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This question already has an answer here:

I was asked to answer this question:

Where should I put the Javadoc specific comment notation of /** and */ if I want to tell the user specifics about a certain instance variable or method?

I answered with:

Above the function declaration.

The answer was rejected and this was the reason:

Functions are in non-object-oriented languages. Method is the proper name.

Is this true?

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marked as duplicate by Makoto, R. Martinho Fernandes, Eric, PaRiMaL RaJ, Graviton Mar 5 '13 at 1:55

This question has been asked before and already has an answer. If those answers do not fully address your question, please ask a new question.

Yes it is true indeed. In Object Oriented Languages we say the functions as methods.. because that method belongs to that particular object.... – Vishal K Mar 3 '13 at 17:49
Yes, it is..... – Simze Mar 3 '13 at 17:49
I'd say you were dealing with a terminology nazi... – Mysticial Mar 3 '13 at 17:51
this is not true. they are one and the same. – vijay Mar 3 '13 at 18:08
If this was an interview question, run far far away. People who obsess with trivialities like this are never fun to work with. Consider yourself lucky. – SolutionYogi Mar 3 '13 at 21:10

Are functions found only in non-object-oriented languages?

No. There are object-oriented languages that have functions. C#, for example, is an object-oriented language but it has anonymous functions.

What are the named procedures which are members of a type typically called in object-oriented languages like Java or C#?

Typically they are properly called methods, though this differs from language to language. In Java or C# I would say "method".

In Visual Basic, for example, the distiction is made between functions and subroutines on the basis of whether or not they return a value, not on the basis of whether they are associated with a type container.

JavaScript, an object-oriented language which uses prototype inheritance rather than class inheritance, typically refers to all of the above as "functions".

Do people frequently refer to methods as functions when speaking casually about Java or C#?

Yes. Were I writing documentation or a book or a scholarly article then I would be careful to make the distinction. In commonplace parlance though everyone reasonably conversant with the art of computer programming would understand "function" and "method" to be roughly synonyms. I would not have rejected your answer.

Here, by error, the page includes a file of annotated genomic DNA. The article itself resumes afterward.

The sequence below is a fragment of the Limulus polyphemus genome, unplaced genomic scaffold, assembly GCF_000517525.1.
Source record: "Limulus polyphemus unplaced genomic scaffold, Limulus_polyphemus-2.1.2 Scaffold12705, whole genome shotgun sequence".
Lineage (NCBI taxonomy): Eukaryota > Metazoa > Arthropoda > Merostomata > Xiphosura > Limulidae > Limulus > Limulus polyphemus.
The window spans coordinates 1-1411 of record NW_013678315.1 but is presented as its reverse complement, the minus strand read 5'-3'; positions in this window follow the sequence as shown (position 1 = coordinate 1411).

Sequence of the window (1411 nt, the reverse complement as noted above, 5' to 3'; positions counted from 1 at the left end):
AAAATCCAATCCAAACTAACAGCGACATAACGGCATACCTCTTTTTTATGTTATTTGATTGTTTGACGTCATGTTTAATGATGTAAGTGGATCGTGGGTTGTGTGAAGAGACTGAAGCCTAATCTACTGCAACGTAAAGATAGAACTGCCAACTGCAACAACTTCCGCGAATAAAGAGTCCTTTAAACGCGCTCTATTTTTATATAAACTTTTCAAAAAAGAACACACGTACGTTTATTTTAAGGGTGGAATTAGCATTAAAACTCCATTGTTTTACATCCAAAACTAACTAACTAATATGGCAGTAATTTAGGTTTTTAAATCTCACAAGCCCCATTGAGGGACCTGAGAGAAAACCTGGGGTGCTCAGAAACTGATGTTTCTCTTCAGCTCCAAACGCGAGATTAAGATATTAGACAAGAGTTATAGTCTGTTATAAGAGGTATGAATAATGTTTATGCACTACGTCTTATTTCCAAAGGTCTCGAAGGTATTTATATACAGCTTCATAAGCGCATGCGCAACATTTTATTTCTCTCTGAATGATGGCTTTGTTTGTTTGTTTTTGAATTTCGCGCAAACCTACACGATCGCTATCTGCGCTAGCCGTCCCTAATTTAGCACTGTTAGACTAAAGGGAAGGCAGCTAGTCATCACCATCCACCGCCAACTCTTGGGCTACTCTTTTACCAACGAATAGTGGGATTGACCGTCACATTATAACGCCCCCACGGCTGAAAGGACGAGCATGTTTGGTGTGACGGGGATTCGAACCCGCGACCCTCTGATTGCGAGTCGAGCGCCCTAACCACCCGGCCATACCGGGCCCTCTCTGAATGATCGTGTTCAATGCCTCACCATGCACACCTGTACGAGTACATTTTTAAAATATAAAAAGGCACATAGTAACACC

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Any answer which limits this to a specific language is inherently flawed. In addition you must also deal effectively with static methods and subroutines.

Computer science began with the term 'subroutine'. Small sections of repeatable code which could be executed arbitrarily to perform a common action. Examples are found in early programming languages such as BASIC.

Functions were the evolution of subroutines. They take arguments and may or may not return a value. They take some concepts from maths - input, translated to a given output.

With objects we need to be able to call actions on objects and we do this be exposing methods. Like functions they take arguments and may or may not return a value.

Static methods are designed to act on all possible objects of a class.

The problem is that, pure object-orientated programming leaves no scope for the definition of functions (or indeed subroutines). And languages that evolve to become object orientated often retain syntax from functions to implement methods.

In Java we resort to using 'Utility' classes to provide functions as public static methods. The Math class in JavaScript is another example of this.

In PHP we tolerate the use of the word function to define methods.

In C++ we see both functions and methods, neither demarcated. Indeed, C++ makes no reference to methods, calling them member functions.

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A function is not bound to a class.

A function is something like doStuff();.

A method is like someThing.doStuff(); or SomeClass.doStuff();.

In Java, there is no such thing as a function. They are all methods. i.e.

    class Test {

        public static void doSomething() {...}
        public void otherThing() {...}

        public static void main(String[] args) {
            doSomething(); //implied Test.doSomething();

        public Test() {
            otherThing(); //implied this.otherThing();
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I'd argue that this question transcends Java. In Python, for instance, you can have both functions and methods. Would you want to expand on what a function actually is, and what a method actually is? – Makoto Mar 3 '13 at 17:50
@Makoto yes, but needed FGITW :P – Doorknob Mar 3 '13 at 17:51
@SantoshPingale no I'm not – Doorknob Mar 3 '13 at 18:01
C++ Standard uses a "member function" term instead of "method" – Bartek Banachewicz Mar 3 '13 at 18:05
@San no, this post has no edits – Doorknob Mar 3 '13 at 22:25

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